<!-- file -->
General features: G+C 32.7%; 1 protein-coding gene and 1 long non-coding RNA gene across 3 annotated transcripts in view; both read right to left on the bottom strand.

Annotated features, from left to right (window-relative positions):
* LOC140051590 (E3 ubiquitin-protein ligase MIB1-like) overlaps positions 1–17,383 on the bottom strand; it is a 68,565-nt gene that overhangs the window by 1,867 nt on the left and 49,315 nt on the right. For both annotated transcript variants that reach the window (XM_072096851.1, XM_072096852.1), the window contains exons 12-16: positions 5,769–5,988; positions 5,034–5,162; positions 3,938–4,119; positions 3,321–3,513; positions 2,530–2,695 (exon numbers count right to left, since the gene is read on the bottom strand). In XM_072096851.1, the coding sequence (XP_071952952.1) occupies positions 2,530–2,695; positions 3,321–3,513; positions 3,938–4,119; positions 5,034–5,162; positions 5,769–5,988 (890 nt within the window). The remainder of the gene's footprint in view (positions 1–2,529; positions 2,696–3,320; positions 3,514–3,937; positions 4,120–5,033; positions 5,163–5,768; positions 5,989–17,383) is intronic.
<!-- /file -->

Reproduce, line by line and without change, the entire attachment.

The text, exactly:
General features: G+C 32.7%; 1 protein-coding gene and 1 long non-coding RNA gene across 3 annotated transcripts in view; both read right to left on the bottom strand.

Annotated features, from left to right (window-relative positions):
* LOC140051590 (E3 ubiquitin-protein ligase MIB1-like) overlaps positions 1–17,383 on the bottom strand; it is a 68,565-nt gene that overhangs the window by 1,867 nt on the left and 49,315 nt on the right. For both annotated transcript variants that reach the window (XM_072096851.1, XM_072096852.1), the window contains exons 12-16: positions 5,769–5,988; positions 5,034–5,162; positions 3,938–4,119; positions 3,321–3,513; positions 2,530–2,695 (exon numbers count right to left, since the gene is read on the bottom strand). In XM_072096851.1, the coding sequence (XP_071952952.1) occupies positions 2,530–2,695; positions 3,321–3,513; positions 3,938–4,119; positions 5,034–5,162; positions 5,769–5,988 (890 nt within the window). The remainder of the gene's footprint in view (positions 1–2,529; positions 2,696–3,320; positions 3,514–3,937; positions 4,120–5,033; positions 5,163–5,768; positions 5,989–17,383) is intronic.